"Given the massive level of competition in the industry, partnerships are no longer a surprise," said Akshay Anand, an executive analyst at Kelley Blue Book.

Politics are another incentive.

"The new presidential administration has made it clear investments in the U.S. are a top priority, and this plant may be another nod to that mindset," Anand said.

Toyota posts solid 1st quarter earnings

Mazda president Masamichi Kogai said he hoped that the partnership will help energize the industry, by nurturing more car fans, as rivals come together for the shared goals of innovation and fostering talent and leadership.

Japanese rival Nissan Motor Co. is allied with Renault SA of France and Mitsubishi Motors Corp., and is the global leader in electric vehicles. Nissan-Renault became the top automaker in world vehicles sales for the first time in the first half of this year — underscoring how alliances can propel such groups into powerful leading positions.

Toyota is vying for the spot of No. 1 automaker in global vehicle sales against Nissan-Renault and Volkswagen AG of Germany, as the industry gradually consolidates.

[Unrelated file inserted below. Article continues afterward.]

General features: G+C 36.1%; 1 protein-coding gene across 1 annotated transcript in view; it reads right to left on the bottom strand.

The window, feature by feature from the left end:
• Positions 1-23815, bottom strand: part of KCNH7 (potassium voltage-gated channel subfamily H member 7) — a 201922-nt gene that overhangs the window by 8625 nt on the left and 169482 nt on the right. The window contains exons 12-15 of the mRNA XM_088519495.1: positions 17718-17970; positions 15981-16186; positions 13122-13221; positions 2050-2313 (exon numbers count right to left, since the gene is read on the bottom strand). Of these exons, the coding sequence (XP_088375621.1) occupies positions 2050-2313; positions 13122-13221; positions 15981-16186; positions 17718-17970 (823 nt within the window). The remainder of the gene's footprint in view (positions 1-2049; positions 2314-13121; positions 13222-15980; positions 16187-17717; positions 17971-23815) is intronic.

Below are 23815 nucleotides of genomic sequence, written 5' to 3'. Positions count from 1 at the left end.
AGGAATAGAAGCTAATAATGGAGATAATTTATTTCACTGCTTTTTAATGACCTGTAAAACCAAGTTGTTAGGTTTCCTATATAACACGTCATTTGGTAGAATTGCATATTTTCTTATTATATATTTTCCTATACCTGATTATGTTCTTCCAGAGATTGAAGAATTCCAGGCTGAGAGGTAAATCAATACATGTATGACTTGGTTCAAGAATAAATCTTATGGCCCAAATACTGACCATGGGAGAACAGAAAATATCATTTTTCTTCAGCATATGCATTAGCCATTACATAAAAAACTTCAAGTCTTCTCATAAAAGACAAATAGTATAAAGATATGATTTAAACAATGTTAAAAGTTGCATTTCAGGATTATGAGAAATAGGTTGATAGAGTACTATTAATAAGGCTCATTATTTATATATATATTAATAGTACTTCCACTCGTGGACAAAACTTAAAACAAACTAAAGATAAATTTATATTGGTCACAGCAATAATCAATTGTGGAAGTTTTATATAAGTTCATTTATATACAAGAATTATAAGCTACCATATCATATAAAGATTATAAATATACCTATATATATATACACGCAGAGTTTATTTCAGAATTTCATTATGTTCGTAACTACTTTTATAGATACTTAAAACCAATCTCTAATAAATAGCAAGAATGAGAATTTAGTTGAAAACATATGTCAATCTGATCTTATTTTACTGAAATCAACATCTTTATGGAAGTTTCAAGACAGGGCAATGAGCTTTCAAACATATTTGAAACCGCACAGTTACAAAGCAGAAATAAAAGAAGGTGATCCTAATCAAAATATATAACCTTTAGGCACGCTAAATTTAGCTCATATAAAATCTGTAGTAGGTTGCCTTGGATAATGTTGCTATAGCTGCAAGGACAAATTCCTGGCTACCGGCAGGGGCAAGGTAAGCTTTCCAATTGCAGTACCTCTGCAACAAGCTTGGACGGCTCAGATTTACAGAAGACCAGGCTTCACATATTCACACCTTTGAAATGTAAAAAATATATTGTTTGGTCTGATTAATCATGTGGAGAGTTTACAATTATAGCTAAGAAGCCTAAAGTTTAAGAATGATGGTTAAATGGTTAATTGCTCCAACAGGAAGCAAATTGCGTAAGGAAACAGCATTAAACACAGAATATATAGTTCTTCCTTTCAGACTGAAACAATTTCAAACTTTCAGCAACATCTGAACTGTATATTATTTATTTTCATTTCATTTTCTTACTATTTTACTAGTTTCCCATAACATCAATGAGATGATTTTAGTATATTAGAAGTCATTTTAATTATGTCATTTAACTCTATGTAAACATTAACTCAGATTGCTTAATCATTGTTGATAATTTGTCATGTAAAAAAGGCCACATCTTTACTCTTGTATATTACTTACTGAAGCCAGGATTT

The tie-up with Mazda, although still limited, marks the latest addition to Toyota's sprawling empire, which includes Japanese truck maker Hino Motors and minicar maker Daihatsu Motor Co. It is also the top shareholder in Fuji Heavy Industries, the maker of Subaru cars.

In the past, Toyota, which makes the Prius hybrid, Camry sedan and Lexus luxury models, was not overly bullish on electric vehicles, noting the limited cruise range of the technology. But recent breakthroughs in batteries allow for longer travel per charge.

Mazda, based in Hiroshima, Japan, used to have a powerful partner in Dearborn-based Ford Motor Co., which bought 25 per cent of Mazda in 1979, and raised it to 33.4 per cent in 1996. But Ford began cutting ties in 2008, and has shed its stake in Mazda.

Also Friday, Toyota reported its April-June profit was $5.6 billion, up 11 per cent over a year earlier. Quarterly sales rose seven per cent to $64 billion, as vehicle sales improved around the world, including in the U.S., Europe and Japan.

Toyota sold 2.2 million vehicles for the quarter, an improvement of 42,000 vehicles on-year, and stuck to its earlier projection for global vehicle sales for the fiscal year at 10.25 million vehicles.

Toyota also raised its fiscal full year profit forecast through March 2018 to $16 billion, higher than its earlier forecast of $14 billion.

with files from CBC News